‘Soon it will be a sin for parents to have a child that carries the heavy burden of genetic disease. We are entering a world where we have to consider the quality of our children.’
These are words of Bob Edwards, an embryologist and IVF pioneer which I have been discussing with my daughter, Maddie, as part of her Ethics degree course. We have had many Skype based debates and I have used her words with some of the medical stuff here.
The issue I want to raise here is the issue of Eugenics and the threat that we are moving into an area of real moral dilemma.
Eugenics was a consequence of Darwin’s theories on natural selection becoming accepted. His cousin Sir Francis Galton coined the phrase eugenics in 1883 and by the turn of the century and through to WW2 the eugenics movement was advocated by many, many governments around the world. It was most widely discussed and indeed acted on before WW1.
In the USA over 64,000 people were sterilised as ‘imbeciles’ on the basis that they were unfit to bring up and support a new family. But the USA was not alone: this was a global movement. Of course it culminated in the atrocious activities of Josef Mengele and Nazi Germany.
But eugenics didn’t finish with the war. Sweden sterilised more people than any other European country other than Nazi Germany and between 1934 and 1975 over 62,000 people were sterilised.
But this is the background. There is a good long article on wiki which is my source of statistics: http://en.wikipedia.org/wiki/Eugenics
Eugenics in the 20th century was government sponsored. In the jargon it is known as coercive eugenics. But now we are entering a new world where it is the choice of individual parents (or more likely the to-be-mother) to form an opinion on eugenics. Let me explain.
Prenatal testing can take a variety of forms, from ultrasound scans to amniocentesis, chorionic villus sampling (CVS) or testing foetal cells in the cervical mucus or maternal bloodstream. These tests are carried out at a variety of times throughout the pregnancy to check the development, age and any specific impairments of the foetus.
Preimplantation testing, or preimplantation genetic diagnosis (PGD), is usually coupled with IVF as the woman’s egg is fertilised outside of the body, in vitro. At an early stage of embryo development, there are three types of cells that are available for analysis: polar bodies, blastomere cells and trophectoderm cells. Of these, the common practice is to test a blastomere cell before the embryo divides beyond the 8 cell stage.
Up until this stage, each cell is completely totipotent and is thus, theoretically, able to develop into a complete person. Testing is done at this stage before the association between the blastomere cells becomes too great and before they start to differentiate, thus it ensures embryo development is not inhibited at any point.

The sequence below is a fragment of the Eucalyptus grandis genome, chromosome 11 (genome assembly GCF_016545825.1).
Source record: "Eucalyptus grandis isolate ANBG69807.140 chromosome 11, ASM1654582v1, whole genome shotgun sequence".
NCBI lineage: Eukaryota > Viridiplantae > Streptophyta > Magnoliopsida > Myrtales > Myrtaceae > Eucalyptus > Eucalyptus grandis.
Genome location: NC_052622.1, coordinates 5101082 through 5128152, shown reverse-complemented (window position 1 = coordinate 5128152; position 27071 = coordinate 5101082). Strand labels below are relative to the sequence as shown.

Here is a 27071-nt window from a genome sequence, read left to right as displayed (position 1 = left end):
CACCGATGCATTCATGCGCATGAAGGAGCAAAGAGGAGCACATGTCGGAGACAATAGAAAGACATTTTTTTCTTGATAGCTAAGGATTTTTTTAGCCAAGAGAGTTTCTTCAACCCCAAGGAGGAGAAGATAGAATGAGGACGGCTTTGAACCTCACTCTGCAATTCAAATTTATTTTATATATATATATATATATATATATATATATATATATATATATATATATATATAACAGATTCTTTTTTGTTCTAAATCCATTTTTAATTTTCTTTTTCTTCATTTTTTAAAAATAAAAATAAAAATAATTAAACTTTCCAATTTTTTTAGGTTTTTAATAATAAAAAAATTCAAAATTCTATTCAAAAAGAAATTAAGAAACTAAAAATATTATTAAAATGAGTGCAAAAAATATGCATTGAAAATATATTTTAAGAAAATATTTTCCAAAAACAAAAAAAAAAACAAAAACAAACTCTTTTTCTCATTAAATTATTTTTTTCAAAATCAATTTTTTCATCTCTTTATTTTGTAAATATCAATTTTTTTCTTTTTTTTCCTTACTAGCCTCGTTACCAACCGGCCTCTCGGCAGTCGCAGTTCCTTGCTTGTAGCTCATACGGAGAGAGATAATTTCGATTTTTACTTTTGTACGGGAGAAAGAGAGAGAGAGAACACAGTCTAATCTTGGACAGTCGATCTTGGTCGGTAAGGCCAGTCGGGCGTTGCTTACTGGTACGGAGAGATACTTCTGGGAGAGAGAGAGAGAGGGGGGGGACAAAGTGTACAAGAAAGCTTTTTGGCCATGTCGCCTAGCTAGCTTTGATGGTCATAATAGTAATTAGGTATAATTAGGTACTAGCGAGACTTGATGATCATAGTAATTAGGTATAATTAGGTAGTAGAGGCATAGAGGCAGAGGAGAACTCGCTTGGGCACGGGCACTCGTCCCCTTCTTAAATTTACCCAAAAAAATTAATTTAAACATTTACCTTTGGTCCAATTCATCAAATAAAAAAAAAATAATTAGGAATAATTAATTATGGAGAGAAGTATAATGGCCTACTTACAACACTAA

The point that medical practitioners make is that these tests are screening for specific illness: ‘Contemporary clinical genetics is aimed at preventing and treating genuine illness, rather than ‘purifying the population’ or eliminating racial and social minorities.’ (Tom Shakespeare)
But we have recently seen a case in the UK where they have been reported screenings for gender. And this is just the start. As the gene mapping projects near completion it is quite clear that in the not very distant future we will be able to screen for attributes as well as illness.
Eugenics will be in the hand of the individual and it starts to pose some really difficult ethical questions:
- Will screening mean a change in the attitude to abortion? I will not get into the ‘pro life’ debate (now) but surely a willingness to screen presumes an acceptance of abortion?
- Will advance screening techniques become a preserve of the richer nations and people? Will that further increase the economic divides?
- What does it say about our attitudes to the disabled? Will it further stigmatize them if there is a feeling that they could have been ‘avoided’?
None of these are pleasant questions to ask and I understand anyone’s reluctance to enter into the debate. Of course we want the best for our child-to-be but is this the way we want our society to develop? It really is an example of the ‘tragedy of the commons’.
When my wife was pregnant we used the amniocentesis test and fortunately we had no unfavourable results. But we had discussed our decisions depending on the result. The new menu of options and decisions is mind-boggling. And it will get longer and longer over the next decades. I am not sure how we would have reacted.
First I will never want to put a lid on science and I will not restrict them. The issue must be education and public debate. However I am not optimistic. As it is increasingly clear that globally parenting is a lost art how do we prepare a new generation of would be parents for the ethical issues that face them?
If Bob Edwards can considers that it is a sin not to test for genetic disease how long before it will be a major misdemeanour not to at least test, if not influence, many other factors?
Are we sleep walking inexplicably from coercive to consumer eugenics?